The there were differences and the short-term

The exact time for
the ancient Hungarians’ occupation of the Carpathian Basin, “honfoglalás”, was
for a long unknown among the people. Several men gave the date according to
what they thought and known, an Anonymous said that it was in 903,
Bíborbanszületett Konszantín that it occurred in 950 and The Chronicle from
Zagreb and Várad that it happened exactly in 889. Finaly according to Theodor
Oppolzer’s charts from 1887, a brilliant astronomer, Ferenc Lakics stated
unequivocally in 1890 the accurate time, when this occupation was in 895.1
My investigation sources are mostly from the 20th century and I’m
going to examine this topic in the period of 870-889. There are several factors
as antecedents that helped occupying this area. The most important one is the
equipment of Huns and Avars because this element plays a huge role and this is
the best way to compare the battle style of both rider martial cultures. However, there were
differences and the short-term causes could have a biggest influence on the
methods of the ancient Hungarians, too. This Pannonian Basin folk developed its
traditional reflex bows then they combined it with horse riding so its
significance isn’t negligible so it’s lead me to the topic sentence that; to
what extent did the combination of the reflex bow and horse riding of ancient
Hungarians contribute to the occupation of the Carpathian Basin?

Upon the ancient nomadic lifestyle’s traditions, for the Hungarians the
livestock farming and agriculture were two equal ancient works. These were
lived next to each other so one of them hasn’t formed from the other one. The
animal husbandry was extensive and as evidences there are a number of churches,
pit-houses, wood-houses and corrals, too. The Hungarian progenitors kept their
animals mostly in corrals and if they had too much of it they took several of
them to ulterior pasture to graze. Their expeditions show that the horses from
this kind of keeping tolerated the cold and warm weather. These nomad people
loved, valued, honoured and respected their animals and there are a lot of
shining horse tacks as proofs. Their life depended on the animals because these
were their tools of living, transport and the basic of tactics. The success of
the ancient Hungarians during the 9th and 10th century
was owing to their great horses to a big extent. However, these animals were
nimble, powerful, trained, weather-hardened, good-runner and persistent, their
owners were good riders, too.2
The opponents of the Hungarians were the Avars and it was similar to the Huns
because those people were part of a rider martial culture, too. The Avar army was fearful and Saint Theophanes the Confessor remembered about the
“insuperable Avars” in 558. After their arrival at the Pannonian Basin they
organized their country and army and formed a strong empire during a decade.3
This nation unified Transdanubia, the Danube-Tisza Interfluve and Transtisza so
this statehood can be considered as an antecedent of the Hungarian occupation.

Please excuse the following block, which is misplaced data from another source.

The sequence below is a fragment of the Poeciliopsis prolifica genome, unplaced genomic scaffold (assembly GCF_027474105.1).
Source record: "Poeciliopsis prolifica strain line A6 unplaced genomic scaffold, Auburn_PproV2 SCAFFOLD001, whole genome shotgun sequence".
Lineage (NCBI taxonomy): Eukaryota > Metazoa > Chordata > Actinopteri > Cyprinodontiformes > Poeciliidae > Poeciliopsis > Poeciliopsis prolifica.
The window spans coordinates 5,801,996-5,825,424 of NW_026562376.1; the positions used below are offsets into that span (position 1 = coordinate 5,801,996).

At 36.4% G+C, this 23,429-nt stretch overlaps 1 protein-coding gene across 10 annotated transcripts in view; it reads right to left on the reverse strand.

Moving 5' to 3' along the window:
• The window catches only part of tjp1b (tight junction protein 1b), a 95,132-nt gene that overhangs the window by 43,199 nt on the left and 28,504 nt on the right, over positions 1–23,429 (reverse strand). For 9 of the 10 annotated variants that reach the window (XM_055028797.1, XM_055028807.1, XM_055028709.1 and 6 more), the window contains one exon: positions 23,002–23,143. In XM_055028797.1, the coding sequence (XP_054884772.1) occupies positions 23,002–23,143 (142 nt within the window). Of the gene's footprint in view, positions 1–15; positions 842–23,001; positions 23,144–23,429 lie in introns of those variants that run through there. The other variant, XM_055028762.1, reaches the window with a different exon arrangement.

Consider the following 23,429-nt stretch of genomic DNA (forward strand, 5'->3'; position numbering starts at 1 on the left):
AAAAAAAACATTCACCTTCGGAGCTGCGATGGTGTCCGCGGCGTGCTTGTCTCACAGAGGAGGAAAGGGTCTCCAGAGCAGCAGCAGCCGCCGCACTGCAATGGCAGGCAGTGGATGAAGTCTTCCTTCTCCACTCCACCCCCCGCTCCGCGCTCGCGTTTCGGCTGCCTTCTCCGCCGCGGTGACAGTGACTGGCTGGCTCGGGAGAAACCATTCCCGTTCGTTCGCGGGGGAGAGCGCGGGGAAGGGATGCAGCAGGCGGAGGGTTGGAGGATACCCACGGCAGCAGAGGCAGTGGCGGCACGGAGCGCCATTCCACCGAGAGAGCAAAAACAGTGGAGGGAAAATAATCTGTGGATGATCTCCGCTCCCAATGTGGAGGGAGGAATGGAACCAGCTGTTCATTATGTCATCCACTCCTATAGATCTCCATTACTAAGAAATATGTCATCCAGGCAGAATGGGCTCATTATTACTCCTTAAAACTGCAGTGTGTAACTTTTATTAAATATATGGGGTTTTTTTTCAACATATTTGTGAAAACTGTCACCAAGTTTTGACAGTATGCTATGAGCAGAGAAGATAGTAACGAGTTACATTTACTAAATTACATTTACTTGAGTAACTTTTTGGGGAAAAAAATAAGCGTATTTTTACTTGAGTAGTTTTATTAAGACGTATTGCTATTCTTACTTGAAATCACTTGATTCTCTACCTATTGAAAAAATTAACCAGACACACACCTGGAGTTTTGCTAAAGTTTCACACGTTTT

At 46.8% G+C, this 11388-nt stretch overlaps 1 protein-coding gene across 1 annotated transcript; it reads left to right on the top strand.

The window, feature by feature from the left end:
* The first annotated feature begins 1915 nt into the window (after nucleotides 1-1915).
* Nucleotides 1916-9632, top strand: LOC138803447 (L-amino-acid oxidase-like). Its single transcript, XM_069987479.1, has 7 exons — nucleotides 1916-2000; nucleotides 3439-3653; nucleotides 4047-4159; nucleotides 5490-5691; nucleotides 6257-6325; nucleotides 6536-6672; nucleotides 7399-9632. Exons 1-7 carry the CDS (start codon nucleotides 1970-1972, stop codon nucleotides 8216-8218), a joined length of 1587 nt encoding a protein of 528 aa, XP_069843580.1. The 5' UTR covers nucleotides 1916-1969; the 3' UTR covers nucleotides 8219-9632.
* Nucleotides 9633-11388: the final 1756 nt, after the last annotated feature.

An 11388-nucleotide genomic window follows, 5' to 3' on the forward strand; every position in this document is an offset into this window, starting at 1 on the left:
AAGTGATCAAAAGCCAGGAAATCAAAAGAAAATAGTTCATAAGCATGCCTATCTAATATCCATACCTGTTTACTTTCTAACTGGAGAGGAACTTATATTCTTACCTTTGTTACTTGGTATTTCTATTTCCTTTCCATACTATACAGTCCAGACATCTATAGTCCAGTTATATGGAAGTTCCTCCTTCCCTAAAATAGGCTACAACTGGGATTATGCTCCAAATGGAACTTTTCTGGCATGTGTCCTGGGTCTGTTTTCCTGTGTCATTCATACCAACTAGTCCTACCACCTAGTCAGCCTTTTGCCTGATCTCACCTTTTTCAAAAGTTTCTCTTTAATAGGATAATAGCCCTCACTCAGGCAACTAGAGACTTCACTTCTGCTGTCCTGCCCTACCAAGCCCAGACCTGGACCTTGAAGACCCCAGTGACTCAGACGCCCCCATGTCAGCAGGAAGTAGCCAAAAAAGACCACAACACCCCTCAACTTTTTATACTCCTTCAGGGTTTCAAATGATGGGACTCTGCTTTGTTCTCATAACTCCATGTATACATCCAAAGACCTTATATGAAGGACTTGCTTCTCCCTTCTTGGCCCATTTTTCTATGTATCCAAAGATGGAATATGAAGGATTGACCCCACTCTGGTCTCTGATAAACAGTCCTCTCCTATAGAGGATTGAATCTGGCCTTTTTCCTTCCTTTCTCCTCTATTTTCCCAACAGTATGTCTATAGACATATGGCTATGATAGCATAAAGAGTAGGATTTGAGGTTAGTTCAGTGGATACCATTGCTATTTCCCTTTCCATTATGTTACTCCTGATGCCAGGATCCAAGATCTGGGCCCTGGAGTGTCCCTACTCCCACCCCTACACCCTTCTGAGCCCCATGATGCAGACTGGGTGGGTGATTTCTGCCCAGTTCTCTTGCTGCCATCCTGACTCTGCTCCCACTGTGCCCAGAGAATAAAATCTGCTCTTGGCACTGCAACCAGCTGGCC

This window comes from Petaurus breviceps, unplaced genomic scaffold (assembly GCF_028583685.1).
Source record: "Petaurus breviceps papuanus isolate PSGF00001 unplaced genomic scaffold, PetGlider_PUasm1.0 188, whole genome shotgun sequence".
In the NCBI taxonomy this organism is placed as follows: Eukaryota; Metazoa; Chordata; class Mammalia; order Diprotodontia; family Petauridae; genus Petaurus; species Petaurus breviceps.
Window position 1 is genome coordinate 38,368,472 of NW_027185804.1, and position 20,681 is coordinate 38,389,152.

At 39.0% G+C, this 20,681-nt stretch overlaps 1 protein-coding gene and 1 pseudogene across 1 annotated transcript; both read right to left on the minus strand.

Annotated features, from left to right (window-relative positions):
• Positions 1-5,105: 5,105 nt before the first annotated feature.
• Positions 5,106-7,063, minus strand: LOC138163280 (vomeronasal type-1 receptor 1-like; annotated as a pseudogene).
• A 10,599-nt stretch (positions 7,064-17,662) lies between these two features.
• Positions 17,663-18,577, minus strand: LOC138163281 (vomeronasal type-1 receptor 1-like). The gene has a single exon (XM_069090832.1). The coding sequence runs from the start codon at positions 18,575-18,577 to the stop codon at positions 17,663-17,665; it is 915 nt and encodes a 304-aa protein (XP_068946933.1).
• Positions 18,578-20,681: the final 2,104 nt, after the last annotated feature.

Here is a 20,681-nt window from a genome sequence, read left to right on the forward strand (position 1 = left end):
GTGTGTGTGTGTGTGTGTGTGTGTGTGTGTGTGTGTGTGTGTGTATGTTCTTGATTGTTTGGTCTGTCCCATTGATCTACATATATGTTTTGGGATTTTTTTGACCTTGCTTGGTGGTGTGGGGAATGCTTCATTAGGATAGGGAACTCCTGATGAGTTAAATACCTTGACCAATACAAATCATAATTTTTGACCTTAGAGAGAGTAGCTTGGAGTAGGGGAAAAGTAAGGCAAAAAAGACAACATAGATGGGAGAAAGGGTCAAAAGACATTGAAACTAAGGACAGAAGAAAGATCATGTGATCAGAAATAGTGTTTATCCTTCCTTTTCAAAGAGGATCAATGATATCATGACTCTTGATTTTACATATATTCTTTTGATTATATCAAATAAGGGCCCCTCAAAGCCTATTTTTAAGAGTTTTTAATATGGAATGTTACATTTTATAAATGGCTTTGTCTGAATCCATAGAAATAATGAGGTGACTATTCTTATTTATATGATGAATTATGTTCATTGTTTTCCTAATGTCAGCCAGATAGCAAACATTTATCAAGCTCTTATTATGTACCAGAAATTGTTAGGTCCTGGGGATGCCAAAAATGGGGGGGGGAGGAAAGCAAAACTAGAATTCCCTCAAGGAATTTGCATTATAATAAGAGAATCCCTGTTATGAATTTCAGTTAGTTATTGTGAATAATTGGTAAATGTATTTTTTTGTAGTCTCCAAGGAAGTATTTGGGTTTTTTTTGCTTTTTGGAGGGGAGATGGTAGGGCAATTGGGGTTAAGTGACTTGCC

According to some archaeological data the centre of the Avar army was built up
with heavy-armour cavalry and these people had great weapons, swords, bows and
three-nocked arrowheads. From this approach the Avar nation seems to be strong
and well-organized. They also knew the stirrup as one of the most important
horse tacks like the Hungarians and it really lightened the commitment of the
riders because they could stand up so on foot fighting with the arrows and
bows. In this way the Avars were much more effective, but we can see that both
nations stand almost in the same level in case of this effect.4

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However, in the area of equipment
there were big differences among the two nomad nations. Bowes played a huge
role because for these rider martial
cultures the combination of weapons and horses wasn’t a big difficulty. According
to the structure we can count fundamentally three types of conventional bows. Between
the aspects’ time there is a significant difference and this fact is supposed
the tool’s purposeful development. The various subtypes were used ostensibly in
certain places in parallel. The forms’ figure was localized to smaller and
bigger communities according to the ethnic groups. The traditional asymmetric reflex
bows were used by steppe nomads and especially it had a huge role in case of
the Hungarian progenitors.5
The Hun bow consists of a cured arm, a lever arm, a hilt, a chord and an arrow.6
In the course of digs were found several remnant’s arrows and particularly
arrowheads and it’s a unique characteristics of the Carpathian Basin. Because
of the climate and ground conditions the materials were disappeared so the
investigators haven’t analyzed whether these reflex bows had three feathers so
it’s just assumable. It’s the most probable in case of a developed,
high-standard archery culture’s representatives. Furthermore from another
aspect comes the same supposition that in the Bronze Age these arrows were
produced and used consequently in masses.7

1 István Kiszely, A magyar nép
?störténete, 2001, A
Magyarok “Honfoglalása”,
Azaz a
Kárpát-medencébe való visszaköltözése (accessed 20 January 2018)

2 Zatykó, Jácint Lovaskultúránk
hagyományos területei: az ?si lovas és- nomádélet hagyományai, katonai
hagyomány?rzés, huszárok, Budapest, 2012, 5-6.

Kiszely, A magyarság keleti

4A Kárpát-medence népei a honfoglalás
el?tt, (accessed 21 January 2018)

5 Zsolt Kelemen, HUN-MAGYAR
Harcm?vészet: Az íjászat hagyományos módszere (Lovasíjász Hagyomány?rz?
Sportegyesület, 2010), 57.

Ibid., 80.

Ibid., 91.